You didn’t know you needed one, did you?

If I hadn’t told you, you may have lived your entire life not knowing about my collection of paper placemats.   Yes, it’s true, circa 1963-1969, a wall of my bedroom was devoted to placements that were collected not only by me, but also by relatives and friends who went on trips around the country.

They are mostly regional in representation; restaurants, motel chains—Howard Johnson’s was a big deal when it opened its ubiquitous motel and restaurant  on the highway just outside of Rapid City in 196_; they come from Montana, North and South Dakota, Saskatchewan—that’s the time I nearly got left in Canada because I proudly declared my birth city, “Wurzburg, Germany,” when queried by the border agents and of course, Canada was happy to see the backside of my nine-year-old self, but the good ole U.S. of A. was not too pleased to see the front side, since I was still a green-card carrying foreign national, but alas and alack without my papers—not  my fault, obviously, what did I know from crossing borders, right?  My mother, in hushed confidential tones with the U.S. border guard seemed to smooth things over [did she slip him a sawbuck?] and we tootled on through—and Wyoming, Nebraska, Colorado, Utah, Idaho, Washington, Oregon, ad infinitum.

There are over 100 of these pieces of paper—this is what graphic designers did in the ’60s—and most them are little tidbits of history—with  a Caucasian bias—how we dominated the First Americans (or, conversely,  how they slaughtered our infantry, men, women and children,) but mostly they try to show some pride of place and for that, you can’t fault them for trying.

The prairie states are rather unforgiving geographically and meteorologically; they are open space incarnate and it takes a certain kind of person to love it (I do,) and a certain kind of person to make their life there (we did.)

I thumb-tacked each one of my treasures upon one wall of my bedroom.  They were side-by-side, wall-to-wall, floor-to-ceiling.  I did not group them according to design or state, only as they came into my possession did they then find a life on my wall.

You should know that the rest of the walls of my bedroom (its size: possibly no more than 10′ x 10′) were hung with National Geographic maps, even the NatGeo sky map was on the ceiling, so when I laid on my twin bed positioned  against the west wall (until, of course, I discovered ‘angles’ and then it jutted out into the room; discovering angles most likely occurred about the same time as puberty, I’m sure you understand.)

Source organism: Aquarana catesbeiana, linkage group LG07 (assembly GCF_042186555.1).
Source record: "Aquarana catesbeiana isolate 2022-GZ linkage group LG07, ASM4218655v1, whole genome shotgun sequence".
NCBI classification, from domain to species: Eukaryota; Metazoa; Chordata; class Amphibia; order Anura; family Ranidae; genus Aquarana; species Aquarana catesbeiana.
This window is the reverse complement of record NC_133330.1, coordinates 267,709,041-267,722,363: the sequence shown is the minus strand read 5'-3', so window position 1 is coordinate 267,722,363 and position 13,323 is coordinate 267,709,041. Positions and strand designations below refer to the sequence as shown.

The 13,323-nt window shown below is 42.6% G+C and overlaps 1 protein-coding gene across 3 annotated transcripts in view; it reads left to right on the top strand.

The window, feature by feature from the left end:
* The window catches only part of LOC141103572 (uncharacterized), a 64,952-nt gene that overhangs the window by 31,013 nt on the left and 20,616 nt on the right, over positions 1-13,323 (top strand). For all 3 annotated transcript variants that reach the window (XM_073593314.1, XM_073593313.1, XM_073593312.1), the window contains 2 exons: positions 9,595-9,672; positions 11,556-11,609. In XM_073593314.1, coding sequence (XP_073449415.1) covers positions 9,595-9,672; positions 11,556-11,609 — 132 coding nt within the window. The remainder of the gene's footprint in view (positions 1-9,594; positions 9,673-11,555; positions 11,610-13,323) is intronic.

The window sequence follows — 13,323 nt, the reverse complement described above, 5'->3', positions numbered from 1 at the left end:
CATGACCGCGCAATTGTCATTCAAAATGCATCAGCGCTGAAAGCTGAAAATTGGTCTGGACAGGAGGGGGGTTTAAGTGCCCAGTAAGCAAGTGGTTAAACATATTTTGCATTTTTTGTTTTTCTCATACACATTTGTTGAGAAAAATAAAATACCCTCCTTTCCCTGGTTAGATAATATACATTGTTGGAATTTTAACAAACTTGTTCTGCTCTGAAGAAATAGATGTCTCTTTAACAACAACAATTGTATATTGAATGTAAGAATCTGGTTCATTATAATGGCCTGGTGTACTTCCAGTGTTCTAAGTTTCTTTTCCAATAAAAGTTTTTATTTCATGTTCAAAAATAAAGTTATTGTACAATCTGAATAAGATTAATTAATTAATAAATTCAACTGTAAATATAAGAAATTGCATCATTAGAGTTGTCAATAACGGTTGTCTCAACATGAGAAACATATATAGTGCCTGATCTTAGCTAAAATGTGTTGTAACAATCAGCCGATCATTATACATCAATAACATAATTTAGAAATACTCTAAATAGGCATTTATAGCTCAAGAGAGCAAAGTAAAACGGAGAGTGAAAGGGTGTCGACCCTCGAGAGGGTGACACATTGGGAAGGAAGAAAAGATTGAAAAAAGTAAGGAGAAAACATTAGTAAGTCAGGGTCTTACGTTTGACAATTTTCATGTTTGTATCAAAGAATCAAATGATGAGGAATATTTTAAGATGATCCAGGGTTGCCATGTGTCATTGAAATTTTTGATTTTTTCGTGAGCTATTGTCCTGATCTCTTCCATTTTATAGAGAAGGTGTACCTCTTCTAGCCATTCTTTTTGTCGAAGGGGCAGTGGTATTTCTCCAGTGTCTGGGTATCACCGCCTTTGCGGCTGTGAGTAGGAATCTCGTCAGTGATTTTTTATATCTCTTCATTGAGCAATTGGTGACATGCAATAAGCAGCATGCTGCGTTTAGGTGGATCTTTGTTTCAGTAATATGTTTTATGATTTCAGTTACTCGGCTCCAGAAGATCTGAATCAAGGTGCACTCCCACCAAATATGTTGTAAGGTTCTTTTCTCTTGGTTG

These paper placements represents my first collection.  I would not have it had my mother not saved it in a hard-cardboard folder and one day before she died, sent me home with a box filled with my childhood:  books & clothes, & baby shoes, & report cards, newspaper clippings, you know, the things that all mothers tuck away (I’ll stop now a moment while I get a Kleenex to blow my nose and wipe the tear from my eye—truly.)

I don’t know why I collect, but I do know that it gives me some comfort and satisfaction, a sense of belonging.  I’ve always said that collectors are driven by a need to control the chaos of the world around them and that by owning and cherishing a group of things, it  is an excellent way to impose a sense of order on a world that is, understandably, impossible to understand.

Collecting them was something to do, whether it was my idea or an adult’s, doesn’t matter. I can admire the design elements and the marketing ideas; how businesses reached out to their clientele through history and comedy and the cute and the saccharine sweet. But what value do they have?

Because I can’t for the life of me imagine imposing a dollar value on them or likewise consigning them to the trash heap.  So, they’re safely tucked on a shelf in my closet and today, for the first time in maybe 35 years, I took them down and looked at each and every one of them and tried to call up who, what, when, where and how. Like any research into the past, sometimes I was successful, other times it was a big “huh?” Those twinges of nostalgia, though, those short bursts of the memory of my room, with its west window hidden behind a magnificently large honeysuckle bush which gave it a secretive coolness in the hot glare of a Dakota summer, the narrow twin bed that I quickly grew too big for, the salvaged from a junk heap mahogany desk with its typewriter well, and books on shelves, the floor, stacked in the closet, a music stand with my cello propped up in a corner, a model car in mid-completion and then the home it was in, with its octagonal hall, linoleum floors and rag rugs, the smell of my mother’s Marlboro’s and a dog, a parakeet, the back screen door open and shut, the dry crispness of the wind coming in from the Hills, all of those snatches of wispy cloud race by in time lapse as I lift one thin paper placemat after the other from its cardboard home and carefully put them all back again, saved for another time, another visit. That’s their value.

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© Robert Patrick, and Cultivar, 2008-2013. Unauthorized use and/or duplication of this material without express and written permission from this blog’s author and/or owner is strictly prohibited. Excerpts, photographs and links may be used, provided that full and clear credit is given to Robert Patrick and Cultivar with appropriate and specific direction to the original content.

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